published on 2 April 2021 in ecosystems
Relentless deforestation: more than 12 million hectares lost in 2020
In 2020 we destroyed an area of tropical forest equal to 12.2 million hectares, slightly larger than the size of Bulgaria. Compared to 2019, this is an increase of 12%. These are the findings of the latest Global Forest Watch by the World Resources Institute.
The situation is particularly critical in humid tropical primary forests, where rainfall is over 200 centimetres per year and temperatures are high all year round. These ecosystems, as well as relying on delicate balances, are crucial for the conservation of biodiversity and absorption of carbon dioxide. Considering that 4.2 million hectares were destroyed in the space of just one year, the increase in atmospheric CO2 is 2.64 gigatons, equivalent to the emissions of 570 million cars; more than twice the number of cars on the road in the United States.
Brazil’s figures are the most worrying, with 1.7 million hectares destroyed in 2020, putting it at the top of the deforestation ranking, up 25% on the previous year. Just as in 2019, fires in the Amazon caused serious losses in 2020, with the difference that, while in 2019 the fires were mainly in areas already deforested so that they could be turned into farmland and pasture, in 2020 many more fires broke out in the heart of the tropical forest.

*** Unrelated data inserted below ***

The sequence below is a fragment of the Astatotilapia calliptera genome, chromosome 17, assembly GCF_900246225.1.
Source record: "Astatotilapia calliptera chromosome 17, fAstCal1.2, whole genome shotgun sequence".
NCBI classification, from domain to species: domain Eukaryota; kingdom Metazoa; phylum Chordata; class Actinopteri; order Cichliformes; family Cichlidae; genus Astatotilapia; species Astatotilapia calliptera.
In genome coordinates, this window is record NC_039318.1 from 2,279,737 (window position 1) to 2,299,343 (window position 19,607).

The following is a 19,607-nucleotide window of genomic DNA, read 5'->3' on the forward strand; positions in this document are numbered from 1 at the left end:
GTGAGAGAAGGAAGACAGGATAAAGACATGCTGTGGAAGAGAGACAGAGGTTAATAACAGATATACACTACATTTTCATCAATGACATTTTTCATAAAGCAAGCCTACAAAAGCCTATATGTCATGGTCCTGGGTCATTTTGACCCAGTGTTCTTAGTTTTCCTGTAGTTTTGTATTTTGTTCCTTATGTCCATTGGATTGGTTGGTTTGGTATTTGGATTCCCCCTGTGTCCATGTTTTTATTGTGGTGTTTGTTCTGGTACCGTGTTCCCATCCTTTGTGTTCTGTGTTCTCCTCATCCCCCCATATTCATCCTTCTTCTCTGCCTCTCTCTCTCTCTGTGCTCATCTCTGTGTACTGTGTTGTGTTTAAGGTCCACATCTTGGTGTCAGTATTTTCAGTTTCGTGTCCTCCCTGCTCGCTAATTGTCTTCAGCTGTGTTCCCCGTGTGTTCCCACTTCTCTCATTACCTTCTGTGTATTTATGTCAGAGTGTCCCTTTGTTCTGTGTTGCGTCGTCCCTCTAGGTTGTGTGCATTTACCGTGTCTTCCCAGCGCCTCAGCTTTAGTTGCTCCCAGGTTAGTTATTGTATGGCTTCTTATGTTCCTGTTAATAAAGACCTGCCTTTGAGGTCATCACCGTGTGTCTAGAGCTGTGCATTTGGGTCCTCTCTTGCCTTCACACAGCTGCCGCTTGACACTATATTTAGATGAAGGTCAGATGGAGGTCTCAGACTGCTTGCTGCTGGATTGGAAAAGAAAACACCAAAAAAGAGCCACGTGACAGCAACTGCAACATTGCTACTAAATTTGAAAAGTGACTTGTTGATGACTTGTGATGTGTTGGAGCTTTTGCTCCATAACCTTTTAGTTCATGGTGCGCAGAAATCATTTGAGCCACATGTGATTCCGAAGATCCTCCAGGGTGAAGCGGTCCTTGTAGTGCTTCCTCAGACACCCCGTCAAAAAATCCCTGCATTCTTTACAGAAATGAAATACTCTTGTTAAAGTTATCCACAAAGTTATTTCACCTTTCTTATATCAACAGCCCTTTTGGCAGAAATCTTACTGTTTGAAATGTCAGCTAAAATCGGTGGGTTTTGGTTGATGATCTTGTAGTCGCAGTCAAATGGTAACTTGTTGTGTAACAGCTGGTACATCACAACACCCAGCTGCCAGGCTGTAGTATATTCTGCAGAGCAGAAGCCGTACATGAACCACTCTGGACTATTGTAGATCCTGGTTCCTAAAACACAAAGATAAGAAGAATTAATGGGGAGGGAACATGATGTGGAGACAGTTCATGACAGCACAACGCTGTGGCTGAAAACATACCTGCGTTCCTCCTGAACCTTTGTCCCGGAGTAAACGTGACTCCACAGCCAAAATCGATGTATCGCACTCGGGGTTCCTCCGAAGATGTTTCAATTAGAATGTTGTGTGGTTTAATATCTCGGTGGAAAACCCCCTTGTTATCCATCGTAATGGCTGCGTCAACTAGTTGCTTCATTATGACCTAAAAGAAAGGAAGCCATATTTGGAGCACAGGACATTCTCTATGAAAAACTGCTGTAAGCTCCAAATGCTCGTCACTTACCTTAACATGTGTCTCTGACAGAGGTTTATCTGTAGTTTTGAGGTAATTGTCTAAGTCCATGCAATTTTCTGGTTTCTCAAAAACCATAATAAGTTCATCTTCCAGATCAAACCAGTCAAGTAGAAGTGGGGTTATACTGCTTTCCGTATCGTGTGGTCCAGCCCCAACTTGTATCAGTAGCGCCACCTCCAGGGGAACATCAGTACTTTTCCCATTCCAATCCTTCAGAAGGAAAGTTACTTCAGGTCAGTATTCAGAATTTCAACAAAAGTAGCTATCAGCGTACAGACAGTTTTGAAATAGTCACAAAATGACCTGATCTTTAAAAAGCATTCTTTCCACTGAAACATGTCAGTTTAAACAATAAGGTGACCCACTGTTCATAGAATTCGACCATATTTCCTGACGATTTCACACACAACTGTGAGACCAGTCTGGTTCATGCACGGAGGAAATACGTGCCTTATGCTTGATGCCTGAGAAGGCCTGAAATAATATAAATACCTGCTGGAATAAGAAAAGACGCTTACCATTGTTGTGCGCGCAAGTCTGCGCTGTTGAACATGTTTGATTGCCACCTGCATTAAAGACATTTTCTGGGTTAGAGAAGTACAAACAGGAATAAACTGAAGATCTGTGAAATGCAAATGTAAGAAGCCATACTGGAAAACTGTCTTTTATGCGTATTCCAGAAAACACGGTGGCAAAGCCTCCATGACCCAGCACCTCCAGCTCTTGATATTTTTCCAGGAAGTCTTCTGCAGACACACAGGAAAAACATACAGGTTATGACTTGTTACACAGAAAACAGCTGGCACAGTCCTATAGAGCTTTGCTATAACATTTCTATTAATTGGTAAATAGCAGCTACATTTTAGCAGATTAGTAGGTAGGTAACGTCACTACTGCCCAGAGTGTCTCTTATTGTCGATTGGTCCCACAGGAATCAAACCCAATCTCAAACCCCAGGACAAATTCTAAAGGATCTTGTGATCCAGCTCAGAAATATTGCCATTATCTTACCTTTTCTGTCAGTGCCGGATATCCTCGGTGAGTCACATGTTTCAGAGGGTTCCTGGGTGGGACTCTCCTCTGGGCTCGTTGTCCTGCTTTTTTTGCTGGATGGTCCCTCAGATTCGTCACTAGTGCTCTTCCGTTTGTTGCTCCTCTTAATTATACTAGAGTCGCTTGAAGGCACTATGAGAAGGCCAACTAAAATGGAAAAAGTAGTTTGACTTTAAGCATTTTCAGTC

In second place is the Democratic Republic of Congo, with only 490,000 hectares destroyed, a far lower figure than in Brazil. More comforting news comes from South-East Asia, where forests are usually burnt to make way for oil palm plantations. After the 2015 environmental disaster, which saw 120,000 fires in Indonesia, the government issued a temporary moratorium on new oil palm plantations and a permanent moratorium on conversion of forests and peatlands to farmland. Similarly, Malaysia, which has lost about one-fifth of its primary forests since 2011, capped plantations in 2019 and toughened penalties for illegal logging. These initiatives seem to have worked, so much so that in Indonesia and Malaysia the rate of deforestation has been declining, with respectively 270,000 and just under 73,000 hectares of tropical forest destroyed in 2020.